For children, whose home for one reason or another is not a safe environment, trauma can present in many ways, before, because, and after losing their mother.
Just like the presence of loss, the presence of trauma, be it from the loss itself, or from other elements in the child’s life, is so intricate and built into a child’s adoption story that denying it or leaving it out when talking about adoption has the risk of setting up both adoptive parents and adoptees for utter failure as they try to navigate life and relationships within the family, with one particularly important piece of the puzzle missing.
The amount of trauma that a child has experienced once the adoption takes place calls for people’s compassion and ability to hold space, rather than their wish to celebrate adoption.
3. False Narrative
To talk about adoption leaving out the loss and the trauma that any given adoptee has suffered before, or because of, the adoption, is to engage in a false narrative. Many people are not aware that they do this when they smile big and say, “that’s wonderful”, in response to me saying that I write about adoption from an adoptee’s perspective.
The false narrative of adoption is for example the idea that “a mother loves her child so much she gives the child up”, that “children are so young they can’t remember anything if adopted as infants”, that “adoption gives a child a better life”, that “an adoptive family is just like any other family’, and other hallmark phrases like these.
The idea of adoption as something exclusively positive, or at least with the scale tipping to the positive side, is made possible by things like Positive Adoption Language (PAL). I recently wrote a piece about the language used by adoption agencies, and their push for PAL. You can find and read that article HERE.
The dangers with the false narrative and the positive adoption language are that it invalidates the full experience of the adoptee, and more importantly, that it leaves people unprepared and unable to listen to adoptees who speak of the struggles with adoption, the dark sides of adoption and their own lived experience as something that contradicts the belief that adoption is “wonderful”.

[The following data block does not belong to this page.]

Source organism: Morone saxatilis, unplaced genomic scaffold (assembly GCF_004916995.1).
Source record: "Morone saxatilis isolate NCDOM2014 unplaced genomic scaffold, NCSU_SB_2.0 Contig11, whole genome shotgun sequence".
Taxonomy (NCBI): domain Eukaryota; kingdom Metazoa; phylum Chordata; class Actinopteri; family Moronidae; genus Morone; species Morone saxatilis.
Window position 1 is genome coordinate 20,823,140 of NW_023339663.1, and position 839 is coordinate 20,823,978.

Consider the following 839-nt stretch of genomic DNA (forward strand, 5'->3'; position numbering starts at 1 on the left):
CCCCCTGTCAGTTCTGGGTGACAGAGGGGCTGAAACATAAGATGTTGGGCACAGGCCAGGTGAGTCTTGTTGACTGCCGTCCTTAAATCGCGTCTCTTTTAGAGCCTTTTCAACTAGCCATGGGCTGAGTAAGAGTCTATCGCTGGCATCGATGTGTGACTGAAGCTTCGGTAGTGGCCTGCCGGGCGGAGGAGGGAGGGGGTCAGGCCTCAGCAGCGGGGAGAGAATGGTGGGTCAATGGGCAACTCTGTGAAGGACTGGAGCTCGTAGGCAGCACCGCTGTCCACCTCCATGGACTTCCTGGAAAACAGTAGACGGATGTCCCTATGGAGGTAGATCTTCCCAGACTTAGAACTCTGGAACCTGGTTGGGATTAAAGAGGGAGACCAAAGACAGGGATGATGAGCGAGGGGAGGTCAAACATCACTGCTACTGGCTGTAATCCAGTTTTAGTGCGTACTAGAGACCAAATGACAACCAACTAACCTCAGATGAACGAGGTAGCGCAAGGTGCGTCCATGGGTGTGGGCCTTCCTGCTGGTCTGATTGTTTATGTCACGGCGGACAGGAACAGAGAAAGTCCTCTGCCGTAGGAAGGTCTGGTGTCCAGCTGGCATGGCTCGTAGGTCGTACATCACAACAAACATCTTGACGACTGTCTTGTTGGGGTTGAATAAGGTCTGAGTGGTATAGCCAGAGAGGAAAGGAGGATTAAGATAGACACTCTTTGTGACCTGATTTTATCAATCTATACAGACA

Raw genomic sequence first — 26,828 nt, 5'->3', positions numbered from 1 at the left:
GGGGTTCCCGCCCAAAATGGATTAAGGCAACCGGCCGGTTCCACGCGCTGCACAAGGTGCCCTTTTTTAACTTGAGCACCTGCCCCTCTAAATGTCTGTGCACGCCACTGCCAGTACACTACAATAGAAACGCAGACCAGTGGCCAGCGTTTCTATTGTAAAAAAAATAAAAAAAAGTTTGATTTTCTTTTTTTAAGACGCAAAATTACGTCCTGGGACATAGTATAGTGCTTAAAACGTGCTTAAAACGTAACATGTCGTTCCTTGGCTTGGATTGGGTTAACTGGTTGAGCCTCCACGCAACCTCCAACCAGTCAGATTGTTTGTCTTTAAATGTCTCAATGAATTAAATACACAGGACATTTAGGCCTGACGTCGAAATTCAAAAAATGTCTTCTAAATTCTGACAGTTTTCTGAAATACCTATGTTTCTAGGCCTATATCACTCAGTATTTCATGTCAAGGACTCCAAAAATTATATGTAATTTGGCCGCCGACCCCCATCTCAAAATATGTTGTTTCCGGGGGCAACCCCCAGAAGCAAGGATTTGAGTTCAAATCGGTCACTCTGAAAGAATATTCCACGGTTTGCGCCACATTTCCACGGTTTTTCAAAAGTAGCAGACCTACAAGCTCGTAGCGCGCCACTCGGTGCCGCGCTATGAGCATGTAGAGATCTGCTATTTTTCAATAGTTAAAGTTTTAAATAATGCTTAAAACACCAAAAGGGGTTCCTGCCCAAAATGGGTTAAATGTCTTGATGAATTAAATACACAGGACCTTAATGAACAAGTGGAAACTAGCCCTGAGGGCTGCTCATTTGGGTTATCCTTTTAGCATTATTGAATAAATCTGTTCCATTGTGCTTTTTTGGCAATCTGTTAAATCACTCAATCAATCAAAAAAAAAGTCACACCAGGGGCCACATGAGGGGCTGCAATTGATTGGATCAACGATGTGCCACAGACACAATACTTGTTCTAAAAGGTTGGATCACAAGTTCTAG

If people were to realize and accept that what they have been told about adoption is a false narrative that benefits anyone but adoptees. Even if some adoptees have good lives and were saved by adoption, there are far too many adoptees who will reject the narrative and who are hurt by it.
With that in mind, I hope more and more people can open their eyes and hearts to understand and start listening and work on the ability to show compassion and to hold space for adoptees, rather than celebrating adoption.
All this combined, leads to an enormous amount of gaslighting, for the adoptee. Some of us speak up anyway. Many do not.
I grew up unaware that much of what I felt many other adoptees also felt. Meaning, I was far from as alone as I felt most of my life. I think it would have been a comfort to know. From the signs on billboards announcing adoption as an alternative for the woman who finds herself pregnant unexpectedly, to the label of “angry adoptees”, the propaganda and positive narrative go so deep that most people are unable to meet an adoptee who says that adoption has been a source of their struggle, that adoption has brought them suffering and that adoption is not something they are grateful for.
The negative[adoptees] become the enemy and adoptees are often silenced one way or another. It can be anything from the response mentioned above, to
“not all adoptees”,
“would you rather have been aborted?”,